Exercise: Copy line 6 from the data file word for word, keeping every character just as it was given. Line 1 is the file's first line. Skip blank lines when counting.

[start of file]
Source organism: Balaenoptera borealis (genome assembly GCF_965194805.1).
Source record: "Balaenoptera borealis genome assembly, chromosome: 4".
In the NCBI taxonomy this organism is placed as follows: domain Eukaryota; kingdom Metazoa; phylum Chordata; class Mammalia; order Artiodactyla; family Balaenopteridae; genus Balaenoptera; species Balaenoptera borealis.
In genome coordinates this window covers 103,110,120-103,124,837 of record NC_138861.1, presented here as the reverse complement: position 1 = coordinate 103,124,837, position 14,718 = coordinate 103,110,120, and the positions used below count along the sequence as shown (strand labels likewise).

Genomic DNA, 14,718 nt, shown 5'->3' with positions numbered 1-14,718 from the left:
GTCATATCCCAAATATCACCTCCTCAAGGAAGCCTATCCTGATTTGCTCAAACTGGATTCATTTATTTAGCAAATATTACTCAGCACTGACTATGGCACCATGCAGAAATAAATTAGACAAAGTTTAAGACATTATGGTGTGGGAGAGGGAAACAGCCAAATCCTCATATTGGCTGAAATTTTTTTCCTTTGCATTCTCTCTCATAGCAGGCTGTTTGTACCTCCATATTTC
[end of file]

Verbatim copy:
GTCATATCCCAAATATCACCTCCTCAAGGAAGCCTATCCTGATTTGCTCAAACTGGATTCATTTATTTAGCAAATATTACTCAGCACTGACTATGGCACCATGCAGAAATAAATTAGACAAAGTTTAAGACATTATGGTGTGGGAGAGGGAAACAGCCAAATCCTCATATTGGCTGAAATTTTTTTCCTTTGCATTCTCTCTCATAGCAGGCTGTTTGTACCTCCATATTTC